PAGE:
Make Supporting Characters Pop

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Supporting characters aren’t the headliners of your novel, but that doesn’t mean they’re not important. Secondary characters serve a role and affect your protagonists. That means you’ve got to put work into creating them. Even if they only appear in one chapter or have a singular line, you don’t want them to be cardboard. When every person in your book is well-rounded and real seeming, the world you build becomes more engrossing. The best secondary characters are memorable, serve a purpose, and impact the story.

Make Them Memorable

Chances are you know a lot about your main characters. You might have taken the time to sketch out backstories for them—you know about their family, breakups, former jobs, and disappointments. You’ve put time into considering what they look like, how they talk, where they’re from, and how they view the world. The time you put into those efforts are worthwhile—it informs the way these characters speak and how they act in tough situations.

The same effort should go into secondary characters as well. Even though you won’t go into the same level of detail about them, your reader should find them memorable. Do they have a distinctive pattern of speech or dress? Do they antagonize your protagonist, aid them, or make them see information in a new way? What do these characters want? The clearer you are about the purpose the character serves and why you’re casting them in this role—and not someone else—the better they’ll be.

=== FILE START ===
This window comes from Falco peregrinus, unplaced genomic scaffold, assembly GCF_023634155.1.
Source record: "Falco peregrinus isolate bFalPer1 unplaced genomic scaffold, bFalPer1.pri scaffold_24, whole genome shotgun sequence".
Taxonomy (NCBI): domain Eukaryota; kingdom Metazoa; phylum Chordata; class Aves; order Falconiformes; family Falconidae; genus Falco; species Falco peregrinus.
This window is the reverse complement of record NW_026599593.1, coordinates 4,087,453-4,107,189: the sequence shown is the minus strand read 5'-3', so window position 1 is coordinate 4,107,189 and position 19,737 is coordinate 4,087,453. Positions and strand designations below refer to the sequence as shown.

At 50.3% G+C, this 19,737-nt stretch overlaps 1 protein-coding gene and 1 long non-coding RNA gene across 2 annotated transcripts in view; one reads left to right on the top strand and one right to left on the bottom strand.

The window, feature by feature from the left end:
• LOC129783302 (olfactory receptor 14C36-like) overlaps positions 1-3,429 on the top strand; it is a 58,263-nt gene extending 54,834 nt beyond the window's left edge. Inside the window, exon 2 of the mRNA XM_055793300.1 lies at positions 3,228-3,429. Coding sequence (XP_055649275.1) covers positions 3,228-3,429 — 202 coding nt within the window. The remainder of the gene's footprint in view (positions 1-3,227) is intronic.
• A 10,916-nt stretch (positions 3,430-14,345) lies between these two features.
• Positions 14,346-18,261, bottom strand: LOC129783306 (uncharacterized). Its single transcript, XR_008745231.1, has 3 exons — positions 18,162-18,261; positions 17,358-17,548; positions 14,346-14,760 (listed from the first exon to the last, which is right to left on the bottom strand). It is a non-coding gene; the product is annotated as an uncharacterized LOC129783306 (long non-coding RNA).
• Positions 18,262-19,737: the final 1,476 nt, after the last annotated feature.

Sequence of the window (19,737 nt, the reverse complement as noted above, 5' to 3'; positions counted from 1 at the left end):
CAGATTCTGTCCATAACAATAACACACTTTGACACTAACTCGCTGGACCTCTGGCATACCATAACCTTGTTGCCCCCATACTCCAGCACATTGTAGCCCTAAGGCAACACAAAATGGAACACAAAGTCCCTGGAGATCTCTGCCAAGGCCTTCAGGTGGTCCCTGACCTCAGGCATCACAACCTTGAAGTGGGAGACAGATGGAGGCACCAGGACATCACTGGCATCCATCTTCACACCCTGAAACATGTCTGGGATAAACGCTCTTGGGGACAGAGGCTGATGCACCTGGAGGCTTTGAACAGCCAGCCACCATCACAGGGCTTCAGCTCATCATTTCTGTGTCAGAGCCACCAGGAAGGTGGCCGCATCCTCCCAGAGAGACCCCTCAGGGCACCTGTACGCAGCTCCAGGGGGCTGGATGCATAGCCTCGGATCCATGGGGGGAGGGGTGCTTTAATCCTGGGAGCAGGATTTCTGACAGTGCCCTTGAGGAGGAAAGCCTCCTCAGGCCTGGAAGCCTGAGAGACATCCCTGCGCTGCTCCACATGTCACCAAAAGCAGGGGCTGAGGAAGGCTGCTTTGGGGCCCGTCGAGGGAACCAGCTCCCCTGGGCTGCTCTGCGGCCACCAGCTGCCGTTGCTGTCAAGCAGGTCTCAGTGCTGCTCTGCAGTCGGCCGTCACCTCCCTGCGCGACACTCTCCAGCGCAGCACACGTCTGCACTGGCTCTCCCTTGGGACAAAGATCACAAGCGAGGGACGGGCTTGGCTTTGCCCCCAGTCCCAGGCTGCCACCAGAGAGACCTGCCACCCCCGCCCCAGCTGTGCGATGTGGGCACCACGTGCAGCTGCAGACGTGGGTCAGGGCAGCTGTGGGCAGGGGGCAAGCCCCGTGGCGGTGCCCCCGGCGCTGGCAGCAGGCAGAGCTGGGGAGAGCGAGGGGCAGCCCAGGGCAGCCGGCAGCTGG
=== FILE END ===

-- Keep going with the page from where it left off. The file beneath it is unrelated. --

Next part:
Supporting Characters Should Serve a Purpose

As with every scene description, piece of dialogue, or narration, your secondary characters must serve a purpose. That purpose has to be the plot of your story. You shouldn’t add in a colorful character simply because you enjoy writing them. That character has a job to do in the novel. It needn’t be monumental, but it should be clear. For instance, a friend isn’t only a sounding board. She might reveal a truth the protagonist can’t see. A waiter might report a clue. A mother might remind the hero of his values. If you’re debating whether or not a secondary character has a place in your story, ask what purpose they serve.

Supporting Characters should have an Impact

Your secondary characters have a role to play in your story, which means they’ll have an impact. Secondary characters are just as likely to inhibit as to help your protagonist. An easy handicap for deciding how these figures will affect the story is to think about how they’ll influence the main character. Will they provide a clue? Be a potential love interest? Warn the protagonist about an impending danger? Lead them astray?

In addition to having a job in the book that serves the plot, secondary characters can represent a theme or motif. Nobody wants to read about a hero fighting “evil” because that’s too broad—it has to be personified. Maybe that’s what your character is. Screenwriting advice often talks about the “stakes” character—the sympathetic person that represents what the heroine is fighting for. Supporting characters can represent different sides of a hero’s emotional journey too: the deflector, the feeler, the thinker, the believer, etc. Whoever you write, just be sure they’re there for a reason.

The main way to write great supporting characters is to focus on making them memorable and ensuring they have an impact because they serve a purpose in the book. Happy writing!

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About Author

Mary is a young adult writer and archaeologist. By day she teaches at a local college, and by night she writes about the adventures of adolescence.

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